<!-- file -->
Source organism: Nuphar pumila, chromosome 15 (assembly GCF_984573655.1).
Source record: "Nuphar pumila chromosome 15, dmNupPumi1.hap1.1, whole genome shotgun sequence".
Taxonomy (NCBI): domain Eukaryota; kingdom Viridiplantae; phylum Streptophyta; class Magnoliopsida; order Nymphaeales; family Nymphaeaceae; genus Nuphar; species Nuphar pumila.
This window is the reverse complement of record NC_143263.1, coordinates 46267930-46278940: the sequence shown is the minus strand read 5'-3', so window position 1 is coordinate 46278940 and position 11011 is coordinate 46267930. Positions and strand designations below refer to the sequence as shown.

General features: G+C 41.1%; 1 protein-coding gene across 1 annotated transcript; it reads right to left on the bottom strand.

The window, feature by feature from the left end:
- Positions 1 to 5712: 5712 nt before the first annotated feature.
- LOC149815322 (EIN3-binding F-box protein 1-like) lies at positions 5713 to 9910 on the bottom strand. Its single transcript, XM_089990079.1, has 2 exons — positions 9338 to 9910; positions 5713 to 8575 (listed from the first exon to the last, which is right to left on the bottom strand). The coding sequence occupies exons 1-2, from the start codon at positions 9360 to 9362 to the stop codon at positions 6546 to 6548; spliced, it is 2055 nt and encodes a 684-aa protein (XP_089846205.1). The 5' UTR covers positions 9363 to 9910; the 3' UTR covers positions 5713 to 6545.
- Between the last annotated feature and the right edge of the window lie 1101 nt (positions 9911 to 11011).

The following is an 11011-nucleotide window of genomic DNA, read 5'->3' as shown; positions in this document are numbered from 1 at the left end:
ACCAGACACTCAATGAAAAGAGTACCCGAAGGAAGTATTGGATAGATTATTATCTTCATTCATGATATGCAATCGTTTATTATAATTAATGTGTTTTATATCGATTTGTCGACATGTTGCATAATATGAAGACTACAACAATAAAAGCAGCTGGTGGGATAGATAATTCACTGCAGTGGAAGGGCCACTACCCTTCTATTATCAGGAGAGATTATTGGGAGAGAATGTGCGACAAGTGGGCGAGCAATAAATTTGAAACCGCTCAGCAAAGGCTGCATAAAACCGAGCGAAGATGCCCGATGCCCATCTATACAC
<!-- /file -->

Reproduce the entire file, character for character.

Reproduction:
Source organism: Nuphar pumila, chromosome 15 (assembly GCF_984573655.1).
Source record: "Nuphar pumila chromosome 15, dmNupPumi1.hap1.1, whole genome shotgun sequence".
Taxonomy (NCBI): domain Eukaryota; kingdom Viridiplantae; phylum Streptophyta; class Magnoliopsida; order Nymphaeales; family Nymphaeaceae; genus Nuphar; species Nuphar pumila.
This window is the reverse complement of record NC_143263.1, coordinates 46267930-46278940: the sequence shown is the minus strand read 5'-3', so window position 1 is coordinate 46278940 and position 11011 is coordinate 46267930. Positions and strand designations below refer to the sequence as shown.

General features: G+C 41.1%; 1 protein-coding gene across 1 annotated transcript; it reads right to left on the bottom strand.

The window, feature by feature from the left end:
- Positions 1 to 5712: 5712 nt before the first annotated feature.
- LOC149815322 (EIN3-binding F-box protein 1-like) lies at positions 5713 to 9910 on the bottom strand. Its single transcript, XM_089990079.1, has 2 exons — positions 9338 to 9910; positions 5713 to 8575 (listed from the first exon to the last, which is right to left on the bottom strand). The coding sequence occupies exons 1-2, from the start codon at positions 9360 to 9362 to the stop codon at positions 6546 to 6548; spliced, it is 2055 nt and encodes a 684-aa protein (XP_089846205.1). The 5' UTR covers positions 9363 to 9910; the 3' UTR covers positions 5713 to 6545.
- Between the last annotated feature and the right edge of the window lie 1101 nt (positions 9911 to 11011).

The following is an 11011-nucleotide window of genomic DNA, read 5'->3' as shown; positions in this document are numbered from 1 at the left end:
ACCAGACACTCAATGAAAAGAGTACCCGAAGGAAGTATTGGATAGATTATTATCTTCATTCATGATATGCAATCGTTTATTATAATTAATGTGTTTTATATCGATTTGTCGACATGTTGCATAATATGAAGACTACAACAATAAAAGCAGCTGGTGGGATAGATAATTCACTGCAGTGGAAGGGCCACTACCCTTCTATTATCAGGAGAGATTATTGGGAGAGAATGTGCGACAAGTGGGCGAGCAATAAATTTGAAACCGCTCAGCAAAGGCTGCATAAAACCGAGCGAAGATGCCCGATGCCCATCTATACAC